Photo by Melody

PlantFiles: Red Mulberry Tree
Morus rubra

Family: Moraceae (mor-AY-see-ee) (Info)
Genus: Morus (MOR-russ) (Info)
Species: rubra (ROO-bruh) (Info)

Synonym:Morus rubra var. rubra

3 vendors have this plant for sale.

43 members have or want this plant for trade.

Edible Fruits and Nuts

over 40 ft. (12 m)

20-30 ft. (6-9 m)

USDA Zone 5a: to -28.8 C (-20 F)
USDA Zone 5b: to -26.1 C (-15 F)
USDA Zone 6a: to -23.3 C (-10 F)
USDA Zone 6b: to -20.5 C (-5 F)
USDA Zone 7a: to -17.7 C (0 F)
USDA Zone 7b: to -14.9 C (5 F)
USDA Zone 8a: to -12.2 C (10 F)
USDA Zone 8b: to -9.4 C (15 F)
USDA Zone 9a: to -6.6 C (20 F)
USDA Zone 9b: to -3.8 C (25 F)

Sun Exposure:
Full Sun


Bloom Color:
Chartreuse (Yellow-Green)

Bloom Time:
Mid Spring


Other details:
This plant is attractive to bees, butterflies and/or birds

Soil pH requirements:
6.1 to 6.5 (mildly acidic)

Patent Information:

Propagation Methods:
From seed; direct sow outdoors in fall

Seed Collecting:
Seed does not store well; sow as soon as possible

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By Thaumaturgist
Thumbnail #1 of Morus rubra by Thaumaturgist

By Thaumaturgist
Thumbnail #2 of Morus rubra by Thaumaturgist

By Thaumaturgist
Thumbnail #3 of Morus rubra by Thaumaturgist

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Thumbnail #4 of Morus rubra by Thaumaturgist

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Thumbnail #5 of Morus rubra by Thaumaturgist

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Thumbnail #6 of Morus rubra by Thaumaturgist

By Thaumaturgist
Thumbnail #7 of Morus rubra by Thaumaturgist

There are a total of 28 photos.
Click here to view them all!


10 positives
2 neutrals
No negatives

Gardeners' Notes:

Positive Rickwebb On Oct 30, 2014, Rickwebb from Downingtown, PA wrote:

At Morton Arboretum in Lisle, Illinois, they have a young specimen in their Rare Illinois Native Plant Collection on the East side. The leaves are of a rough texture on top and should have some soft hairiness below. The so called White Mulberry was introduced from China and it has taken over everywhere, and some trees do have white fruit, but most trees bear edible, purple fruit of this introduced species or at least a hybrid. The native Red grows in rich, moist soils and is a taller tree more open with a more irregular habit, and bears edible, purple fruit.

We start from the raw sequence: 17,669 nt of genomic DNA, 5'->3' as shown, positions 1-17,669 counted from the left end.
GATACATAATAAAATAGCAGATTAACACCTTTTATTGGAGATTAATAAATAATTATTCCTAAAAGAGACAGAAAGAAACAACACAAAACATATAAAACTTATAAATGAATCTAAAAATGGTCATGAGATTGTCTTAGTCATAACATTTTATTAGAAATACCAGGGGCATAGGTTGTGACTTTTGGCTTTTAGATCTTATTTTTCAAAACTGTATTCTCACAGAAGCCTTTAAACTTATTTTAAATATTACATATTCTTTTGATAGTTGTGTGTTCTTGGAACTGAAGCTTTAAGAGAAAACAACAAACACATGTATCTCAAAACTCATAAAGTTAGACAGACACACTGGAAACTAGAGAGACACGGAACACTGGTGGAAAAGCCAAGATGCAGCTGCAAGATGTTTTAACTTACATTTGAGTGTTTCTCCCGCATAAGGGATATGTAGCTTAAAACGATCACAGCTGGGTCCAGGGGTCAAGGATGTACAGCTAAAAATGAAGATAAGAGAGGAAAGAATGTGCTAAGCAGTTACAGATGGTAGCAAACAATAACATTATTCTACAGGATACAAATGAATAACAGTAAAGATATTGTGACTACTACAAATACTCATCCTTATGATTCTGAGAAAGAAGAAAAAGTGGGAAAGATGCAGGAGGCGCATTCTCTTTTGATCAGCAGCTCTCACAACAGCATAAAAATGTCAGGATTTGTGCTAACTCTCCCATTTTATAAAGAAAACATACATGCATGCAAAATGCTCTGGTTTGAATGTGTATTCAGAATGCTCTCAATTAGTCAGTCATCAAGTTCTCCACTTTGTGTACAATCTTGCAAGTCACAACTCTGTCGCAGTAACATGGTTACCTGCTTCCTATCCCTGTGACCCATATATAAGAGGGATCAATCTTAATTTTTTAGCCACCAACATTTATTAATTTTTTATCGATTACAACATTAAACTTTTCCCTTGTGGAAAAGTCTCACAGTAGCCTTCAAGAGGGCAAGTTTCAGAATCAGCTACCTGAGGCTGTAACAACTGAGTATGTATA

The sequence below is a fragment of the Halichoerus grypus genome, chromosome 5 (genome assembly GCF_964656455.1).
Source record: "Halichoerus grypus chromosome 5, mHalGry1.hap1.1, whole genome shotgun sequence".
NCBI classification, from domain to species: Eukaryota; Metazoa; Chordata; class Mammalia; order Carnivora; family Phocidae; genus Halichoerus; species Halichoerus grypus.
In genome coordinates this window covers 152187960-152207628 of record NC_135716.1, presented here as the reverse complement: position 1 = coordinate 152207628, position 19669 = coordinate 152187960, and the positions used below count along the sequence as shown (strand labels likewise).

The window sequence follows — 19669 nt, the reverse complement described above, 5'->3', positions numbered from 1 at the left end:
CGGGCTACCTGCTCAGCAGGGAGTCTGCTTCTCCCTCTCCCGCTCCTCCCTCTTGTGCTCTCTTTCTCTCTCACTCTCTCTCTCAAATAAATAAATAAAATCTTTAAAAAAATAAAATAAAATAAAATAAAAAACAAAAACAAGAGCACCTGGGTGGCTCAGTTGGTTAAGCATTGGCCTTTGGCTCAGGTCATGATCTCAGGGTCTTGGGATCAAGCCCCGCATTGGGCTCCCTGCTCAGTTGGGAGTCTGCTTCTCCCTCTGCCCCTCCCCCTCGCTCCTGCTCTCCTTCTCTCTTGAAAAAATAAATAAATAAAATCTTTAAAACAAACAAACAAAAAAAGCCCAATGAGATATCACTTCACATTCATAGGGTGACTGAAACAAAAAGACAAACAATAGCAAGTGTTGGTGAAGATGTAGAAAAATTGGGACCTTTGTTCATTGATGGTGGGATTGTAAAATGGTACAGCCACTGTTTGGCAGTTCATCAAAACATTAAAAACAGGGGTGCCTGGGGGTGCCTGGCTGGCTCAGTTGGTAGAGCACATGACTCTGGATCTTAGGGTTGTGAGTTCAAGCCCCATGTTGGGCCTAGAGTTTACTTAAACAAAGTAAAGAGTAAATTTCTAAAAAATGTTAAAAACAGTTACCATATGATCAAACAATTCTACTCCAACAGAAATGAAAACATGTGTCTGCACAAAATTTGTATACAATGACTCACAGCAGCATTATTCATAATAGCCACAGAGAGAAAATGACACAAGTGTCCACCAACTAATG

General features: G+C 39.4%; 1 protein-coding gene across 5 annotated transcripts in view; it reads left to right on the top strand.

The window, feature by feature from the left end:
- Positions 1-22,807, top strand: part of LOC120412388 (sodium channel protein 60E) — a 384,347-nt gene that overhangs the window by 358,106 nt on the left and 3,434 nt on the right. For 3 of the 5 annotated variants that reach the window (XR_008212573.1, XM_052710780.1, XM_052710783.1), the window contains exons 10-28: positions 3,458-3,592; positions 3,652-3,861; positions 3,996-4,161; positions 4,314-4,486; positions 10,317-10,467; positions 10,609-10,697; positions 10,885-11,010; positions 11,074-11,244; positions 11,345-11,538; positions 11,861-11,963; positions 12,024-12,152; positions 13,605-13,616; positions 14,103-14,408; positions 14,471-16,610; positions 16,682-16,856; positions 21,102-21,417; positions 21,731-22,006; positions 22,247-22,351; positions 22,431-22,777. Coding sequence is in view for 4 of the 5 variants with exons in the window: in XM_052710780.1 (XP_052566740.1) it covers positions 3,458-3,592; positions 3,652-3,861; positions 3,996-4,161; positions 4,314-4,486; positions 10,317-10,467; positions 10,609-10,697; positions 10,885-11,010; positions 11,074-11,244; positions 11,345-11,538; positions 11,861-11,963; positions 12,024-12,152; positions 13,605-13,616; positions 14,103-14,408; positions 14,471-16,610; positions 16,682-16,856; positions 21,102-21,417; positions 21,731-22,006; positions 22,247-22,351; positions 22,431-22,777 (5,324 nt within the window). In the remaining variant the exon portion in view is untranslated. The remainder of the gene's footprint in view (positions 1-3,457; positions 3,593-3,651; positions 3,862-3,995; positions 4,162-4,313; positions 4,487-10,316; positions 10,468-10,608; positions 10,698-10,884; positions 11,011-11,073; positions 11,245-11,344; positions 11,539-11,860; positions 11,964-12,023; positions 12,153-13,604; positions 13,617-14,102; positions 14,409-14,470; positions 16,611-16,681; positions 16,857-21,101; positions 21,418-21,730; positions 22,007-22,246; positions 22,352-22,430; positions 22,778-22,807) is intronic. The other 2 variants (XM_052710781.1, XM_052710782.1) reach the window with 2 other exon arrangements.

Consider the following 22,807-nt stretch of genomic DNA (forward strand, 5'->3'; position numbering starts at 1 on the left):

Positive AmyMorie On Aug 28, 2010, AmyMorie from Green Cove Springs, FL (Zone 9a) wrote:

Yummy Yummy Yummy. Great little tree; fast growing fill in the landscape. Messy when berries are falling, so plant away from paving and entrances. Makes good syrup, pie, jam, etc

Positive CheekyTikiGirl On Apr 30, 2008, CheekyTikiGirl from Van Nuys, CA wrote:

I inherited a huge red mulberry tree when I purchased my home. The shade it provides, in the So. Cal. heat, as well as the lovely chattering of birds every morning, is well worth the purple paw prints my dog leaves in my laundry room and kitchen. Messy, but beautiful.

Neutral angelam On Jul 2, 2005, angelam from melbourne
Australia wrote:

I bought a red mulberry by mistake, intending to buy a black one, of which I have good memories. I have found the tree tough and incredibly vigorous, but a mad tangle of branches.Having tried to thin them into a more regular shape I then read that pruning should be kept to a minimum as it will stimulate another bout of vigorous growth. This is true.
However possums have now discovered the tree and are doing it serious damage. They systematically eat out each bud along branches that will take their weight in Winter, and have taken to stripping the bark off large areas of branches.Iassume there is a protective outer layer that they are eating as, contrary to my expectations, the branches haven't died, although the stripped areas have gone black in colour.
The berries are pleasant enough, and make good preserves, but I prefer the black ones even with their potential for staining which extends to the dropping of birds that have been eating them.

Positive winter_unfazed On Oct 9, 2004, winter_unfazed from Rural Webster County, MO (Zone 6a) wrote: